When handled correctly, rainwater from roof catchments is considered safe for drinking (Kimani et al., 2015; Morgan, 1992). Peter Morgan (1992), the inventor of the Zimbabwe Bush Pump, which has been analysed by de Laet and Mol (2000) as the perfect adapted technology, argues that roof catchment systems are an obvious choice for water supply in Kenya, since their simplicity and durability makes them easy to understand and manage, thereby reducing issues of maintenance. Especially when placed in the family setting, “reliance on outside intervention for its operation is minimal” (Morgan, 1992:14). In Makueni County, 27% of all houses have roof catchments (Government of Kenya, 2013). However, families usually lack storage capacities to contain water throughout the year, especially because rain falls abundantly during short periods and because of the high acquisition costs of water tanks (Kimani et al., 2015). NGOs usually implement roof catchments merely at community buildings, such as public schools. Rooftop catchment systems in people's homes are a low priority for donors because they require intervention on a small scale. Thus, they are a bad fit for a goal-driven and unidirectional policy environment with imperatives of rapid scalability.
As Mattern (2015) reminds us in her analysis of the history of the urban dashboard, “dashboard designers are in the business of translating perception into performance, epistemology into ontology”. The supposedly transparent and objective data produced on dashboards of the WMS form the ontological basis for models of blended finance in order to close the financing gap, which, in turn, perpetuates the idea of one modern water. While, with the help of digital devices, data can be conveniently viewed not only by the NCWSC but potentially also by investors anywhere in the world, I have shown that these data contribute to the enactment of only one water reality amongst many. In Mathare, water was enacted together with sociotechnical circumstances that came along with infrastructural uncertainties, trajectories of abjection, economic deprivation, and general local and global inequalities. This led to the promise to extend some abstract “safely managed water” for all not being upheld in the everyday water practices of the residents of Mathare. Vice versa, in Kondo, people have always utilized different waters for different purposes. The colonizing attempts of PAYGo water dispensers not only aimed at undoing these different waters by deliberately counting on “seasonal effects” or, rather, drought. The supposedly transparent performance data of dashboards to facilitate blended finance models also foreclosed some more qualitative and multidirectional reasoning about more moderate, place-specific, and locally preferred solutions, such as rainwater harvesting at the family level.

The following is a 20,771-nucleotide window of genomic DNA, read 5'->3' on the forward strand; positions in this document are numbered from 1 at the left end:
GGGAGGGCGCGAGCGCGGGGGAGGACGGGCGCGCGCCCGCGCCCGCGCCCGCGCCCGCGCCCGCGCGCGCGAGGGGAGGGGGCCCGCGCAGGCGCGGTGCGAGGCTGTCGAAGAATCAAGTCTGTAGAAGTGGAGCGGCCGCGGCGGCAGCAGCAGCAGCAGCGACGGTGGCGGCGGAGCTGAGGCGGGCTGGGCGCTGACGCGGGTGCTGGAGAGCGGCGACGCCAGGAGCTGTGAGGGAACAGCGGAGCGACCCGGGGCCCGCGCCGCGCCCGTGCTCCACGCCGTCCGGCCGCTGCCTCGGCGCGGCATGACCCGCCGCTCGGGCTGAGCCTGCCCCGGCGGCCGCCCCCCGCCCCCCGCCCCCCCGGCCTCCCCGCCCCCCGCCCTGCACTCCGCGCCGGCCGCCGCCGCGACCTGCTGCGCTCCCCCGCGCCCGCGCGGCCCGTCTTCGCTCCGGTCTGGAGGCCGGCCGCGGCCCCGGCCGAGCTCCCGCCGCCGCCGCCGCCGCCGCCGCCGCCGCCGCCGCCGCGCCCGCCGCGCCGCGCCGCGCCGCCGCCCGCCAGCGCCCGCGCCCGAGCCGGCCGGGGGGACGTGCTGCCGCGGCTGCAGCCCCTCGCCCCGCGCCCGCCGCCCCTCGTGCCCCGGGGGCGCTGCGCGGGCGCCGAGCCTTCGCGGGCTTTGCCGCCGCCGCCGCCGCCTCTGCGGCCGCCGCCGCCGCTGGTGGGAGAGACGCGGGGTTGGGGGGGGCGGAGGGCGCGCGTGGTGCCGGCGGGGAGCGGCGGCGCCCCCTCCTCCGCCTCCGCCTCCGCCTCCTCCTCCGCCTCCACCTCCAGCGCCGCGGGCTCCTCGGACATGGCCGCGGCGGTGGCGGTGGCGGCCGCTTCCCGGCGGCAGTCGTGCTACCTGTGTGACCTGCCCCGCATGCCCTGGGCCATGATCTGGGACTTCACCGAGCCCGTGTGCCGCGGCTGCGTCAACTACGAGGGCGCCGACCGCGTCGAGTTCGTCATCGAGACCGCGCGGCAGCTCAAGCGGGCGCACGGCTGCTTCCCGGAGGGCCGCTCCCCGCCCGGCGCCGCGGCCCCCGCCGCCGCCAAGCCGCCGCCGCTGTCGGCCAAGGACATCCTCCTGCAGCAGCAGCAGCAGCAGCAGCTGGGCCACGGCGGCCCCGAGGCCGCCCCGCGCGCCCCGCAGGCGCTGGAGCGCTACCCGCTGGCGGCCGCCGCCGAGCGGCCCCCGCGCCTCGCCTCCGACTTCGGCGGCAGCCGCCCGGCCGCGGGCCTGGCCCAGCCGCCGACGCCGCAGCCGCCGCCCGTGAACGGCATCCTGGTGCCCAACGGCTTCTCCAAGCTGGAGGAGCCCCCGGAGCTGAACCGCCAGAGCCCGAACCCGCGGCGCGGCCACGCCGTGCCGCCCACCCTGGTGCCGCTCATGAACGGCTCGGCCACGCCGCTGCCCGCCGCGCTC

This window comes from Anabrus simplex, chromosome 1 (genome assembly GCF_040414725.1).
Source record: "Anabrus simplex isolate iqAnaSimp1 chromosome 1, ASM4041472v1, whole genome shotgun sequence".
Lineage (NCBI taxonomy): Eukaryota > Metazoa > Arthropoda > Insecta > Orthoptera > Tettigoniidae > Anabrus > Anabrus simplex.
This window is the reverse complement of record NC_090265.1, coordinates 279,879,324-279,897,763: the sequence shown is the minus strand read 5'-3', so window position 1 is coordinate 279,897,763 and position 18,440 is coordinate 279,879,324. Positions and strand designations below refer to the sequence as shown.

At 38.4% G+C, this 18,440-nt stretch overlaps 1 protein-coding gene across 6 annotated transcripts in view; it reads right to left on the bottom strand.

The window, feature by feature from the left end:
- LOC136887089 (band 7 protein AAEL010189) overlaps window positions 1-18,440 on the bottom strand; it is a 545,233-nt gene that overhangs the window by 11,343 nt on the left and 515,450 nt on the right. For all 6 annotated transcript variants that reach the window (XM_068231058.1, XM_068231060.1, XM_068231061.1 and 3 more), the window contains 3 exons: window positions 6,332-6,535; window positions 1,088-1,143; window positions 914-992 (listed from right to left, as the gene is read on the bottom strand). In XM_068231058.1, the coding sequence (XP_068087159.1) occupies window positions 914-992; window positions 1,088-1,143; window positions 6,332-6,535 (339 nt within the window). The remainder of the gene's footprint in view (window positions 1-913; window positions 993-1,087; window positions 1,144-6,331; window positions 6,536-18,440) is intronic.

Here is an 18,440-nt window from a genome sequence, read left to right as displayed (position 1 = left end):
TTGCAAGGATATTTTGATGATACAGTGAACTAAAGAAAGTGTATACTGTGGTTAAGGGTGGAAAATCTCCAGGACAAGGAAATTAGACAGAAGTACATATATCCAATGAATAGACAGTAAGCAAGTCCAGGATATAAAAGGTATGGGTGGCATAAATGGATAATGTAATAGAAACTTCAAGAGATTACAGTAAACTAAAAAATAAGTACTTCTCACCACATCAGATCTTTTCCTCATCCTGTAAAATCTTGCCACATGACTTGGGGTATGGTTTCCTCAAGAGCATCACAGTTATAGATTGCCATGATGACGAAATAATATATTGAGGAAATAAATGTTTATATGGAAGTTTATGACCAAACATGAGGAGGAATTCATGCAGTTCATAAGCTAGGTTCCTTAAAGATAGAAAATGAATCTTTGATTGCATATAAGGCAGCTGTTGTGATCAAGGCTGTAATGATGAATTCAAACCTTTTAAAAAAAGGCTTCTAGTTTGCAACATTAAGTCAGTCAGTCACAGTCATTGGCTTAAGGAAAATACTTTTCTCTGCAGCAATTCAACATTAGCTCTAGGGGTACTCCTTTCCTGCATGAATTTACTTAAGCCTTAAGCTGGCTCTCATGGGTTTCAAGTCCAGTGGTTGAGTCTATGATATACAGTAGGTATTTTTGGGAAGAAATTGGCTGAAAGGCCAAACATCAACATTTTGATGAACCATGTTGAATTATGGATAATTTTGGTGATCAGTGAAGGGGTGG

If there are multiple realities out there, there are some “ontological politics” (Mol, 2002:viii) at play as to why one reality is preferred over others. We should keep that in mind regarding the increasingly unidirectional market orientation of the water sector in the face of models of blended finance that rely on presumably objective performance data. In the context of market-based water supply, alternatives are not only out of focus, but they also represent competition for the centralized provision of water as an economic good. In contrast, not only in Kondo but also in Mathare and other “informal settlements”, multiple waters from sources such as rainwater harvesting at a household level and river water were utilized up until the 1960s (Akallah and Hård, 2020). As dependency on centralized water systems has been created, one might wonder whether, in the wake of the drastically increasing global water scarcity, it would not be more “sustainable” – not only in Kenya – to honour and use waters, including surface water such as rivers and streams, with regard to their potentially different qualities. This means that more modest and not so colonizing devices such as roof catchments need more nurturing. And, while we should carefully avoid the trap of the “rehabilitation” of rivers (Kimari and Parish, 2020) rivers and surface waters in terms of “remedying an ahistoricized pollution” (Kimari and Parish, 2020:5), perhaps we should treat them better. Taking seriously the relationality of water means that solutions to problems of water supply need to be context-specific and multiple rather than abstract and universal.
For reasons of confidentiality, the ethnographic material on which this article is based is not publicly available. If you have any questions, please contact the author.
The author has declared that there are no competing interests.
Publisher’s note: Copernicus Publications remains neutral with regard to jurisdictional claims in published maps and institutional affiliations.
I would like to thank Uli Beisel, Markus Keck, and Julia Verne for the invitation to contribute to the special issue “Development in action” and for organizing it. I am furthermore grateful for the valuable and constructive comments of two anonymous reviewers.
This research has been supported by the Hans Böckler Foundation (grant no. 391243), the Goethe University Frankfurt, and a field research grant of the French Institute for Research in Africa.
This paper was edited by Myriam Houssay-Holzschuch and reviewed by two anonymous referees.